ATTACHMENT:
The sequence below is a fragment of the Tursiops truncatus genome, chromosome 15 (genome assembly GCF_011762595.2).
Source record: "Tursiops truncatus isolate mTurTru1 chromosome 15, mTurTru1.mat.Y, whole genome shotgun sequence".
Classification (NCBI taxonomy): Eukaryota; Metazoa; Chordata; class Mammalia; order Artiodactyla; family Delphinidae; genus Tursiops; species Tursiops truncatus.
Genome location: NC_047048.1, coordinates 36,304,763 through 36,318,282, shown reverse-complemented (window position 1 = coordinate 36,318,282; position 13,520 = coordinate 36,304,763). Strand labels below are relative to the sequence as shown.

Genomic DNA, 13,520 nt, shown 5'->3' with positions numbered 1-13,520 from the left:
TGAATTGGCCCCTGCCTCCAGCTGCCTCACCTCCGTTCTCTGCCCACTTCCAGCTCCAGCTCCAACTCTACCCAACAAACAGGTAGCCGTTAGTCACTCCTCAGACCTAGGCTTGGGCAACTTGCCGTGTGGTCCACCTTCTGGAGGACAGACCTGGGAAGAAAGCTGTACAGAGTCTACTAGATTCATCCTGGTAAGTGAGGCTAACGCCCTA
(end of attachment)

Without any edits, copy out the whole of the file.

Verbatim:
The sequence below is a fragment of the Tursiops truncatus genome, chromosome 15 (genome assembly GCF_011762595.2).
Source record: "Tursiops truncatus isolate mTurTru1 chromosome 15, mTurTru1.mat.Y, whole genome shotgun sequence".
Classification (NCBI taxonomy): Eukaryota; Metazoa; Chordata; class Mammalia; order Artiodactyla; family Delphinidae; genus Tursiops; species Tursiops truncatus.
Genome location: NC_047048.1, coordinates 36,304,763 through 36,318,282, shown reverse-complemented (window position 1 = coordinate 36,318,282; position 13,520 = coordinate 36,304,763). Strand labels below are relative to the sequence as shown.

Genomic DNA, 13,520 nt, shown 5'->3' with positions numbered 1-13,520 from the left:
TGAATTGGCCCCTGCCTCCAGCTGCCTCACCTCCGTTCTCTGCCCACTTCCAGCTCCAGCTCCAACTCTACCCAACAAACAGGTAGCCGTTAGTCACTCCTCAGACCTAGGCTTGGGCAACTTGCCGTGTGGTCCACCTTCTGGAGGACAGACCTGGGAAGAAAGCTGTACAGAGTCTACTAGATTCATCCTGGTAAGTGAGGCTAACGCCCTA